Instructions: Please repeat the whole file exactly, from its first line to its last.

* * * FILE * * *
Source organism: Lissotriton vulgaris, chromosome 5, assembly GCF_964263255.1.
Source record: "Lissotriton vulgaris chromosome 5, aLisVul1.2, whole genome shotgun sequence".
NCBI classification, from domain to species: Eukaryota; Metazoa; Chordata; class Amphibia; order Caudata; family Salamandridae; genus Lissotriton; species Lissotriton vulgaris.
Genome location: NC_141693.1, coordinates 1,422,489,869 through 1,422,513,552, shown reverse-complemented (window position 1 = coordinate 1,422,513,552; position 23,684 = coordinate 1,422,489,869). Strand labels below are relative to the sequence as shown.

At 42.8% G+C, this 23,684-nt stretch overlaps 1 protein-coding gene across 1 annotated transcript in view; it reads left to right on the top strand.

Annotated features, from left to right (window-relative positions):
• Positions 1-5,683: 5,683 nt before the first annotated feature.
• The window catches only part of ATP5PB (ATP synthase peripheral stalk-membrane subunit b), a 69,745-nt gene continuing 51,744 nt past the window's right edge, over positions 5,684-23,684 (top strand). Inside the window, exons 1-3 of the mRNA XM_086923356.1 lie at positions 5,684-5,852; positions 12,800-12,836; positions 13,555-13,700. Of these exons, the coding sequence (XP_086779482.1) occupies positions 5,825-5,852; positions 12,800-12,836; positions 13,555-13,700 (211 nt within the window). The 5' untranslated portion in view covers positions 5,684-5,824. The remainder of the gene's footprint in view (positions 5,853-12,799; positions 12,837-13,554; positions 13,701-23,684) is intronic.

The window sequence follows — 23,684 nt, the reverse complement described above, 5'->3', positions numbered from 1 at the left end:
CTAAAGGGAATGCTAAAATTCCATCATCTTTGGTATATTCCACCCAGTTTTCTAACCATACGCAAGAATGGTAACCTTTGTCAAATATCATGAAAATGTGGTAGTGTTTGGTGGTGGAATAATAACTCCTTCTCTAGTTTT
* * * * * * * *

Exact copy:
Source organism: Lissotriton vulgaris, chromosome 5, assembly GCF_964263255.1.
Source record: "Lissotriton vulgaris chromosome 5, aLisVul1.2, whole genome shotgun sequence".
NCBI classification, from domain to species: Eukaryota; Metazoa; Chordata; class Amphibia; order Caudata; family Salamandridae; genus Lissotriton; species Lissotriton vulgaris.
Genome location: NC_141693.1, coordinates 1,422,489,869 through 1,422,513,552, shown reverse-complemented (window position 1 = coordinate 1,422,513,552; position 23,684 = coordinate 1,422,489,869). Strand labels below are relative to the sequence as shown.

At 42.8% G+C, this 23,684-nt stretch overlaps 1 protein-coding gene across 1 annotated transcript in view; it reads left to right on the top strand.

Annotated features, from left to right (window-relative positions):
• Positions 1-5,683: 5,683 nt before the first annotated feature.
• The window catches only part of ATP5PB (ATP synthase peripheral stalk-membrane subunit b), a 69,745-nt gene continuing 51,744 nt past the window's right edge, over positions 5,684-23,684 (top strand). Inside the window, exons 1-3 of the mRNA XM_086923356.1 lie at positions 5,684-5,852; positions 12,800-12,836; positions 13,555-13,700. Of these exons, the coding sequence (XP_086779482.1) occupies positions 5,825-5,852; positions 12,800-12,836; positions 13,555-13,700 (211 nt within the window). The 5' untranslated portion in view covers positions 5,684-5,824. The remainder of the gene's footprint in view (positions 5,853-12,799; positions 12,837-13,554; positions 13,701-23,684) is intronic.

The window sequence follows — 23,684 nt, the reverse complement described above, 5'->3', positions numbered from 1 at the left end:
CTAAAGGGAATGCTAAAATTCCATCATCTTTGGTATATTCCACCCAGTTTTCTAACCATACGCAAGAATGGTAACCTTTGTCAAATATCATGAAAATGTGGTAGTGTTTGGTGGTGGAATAATAACTCCTTCTCTAGTTTT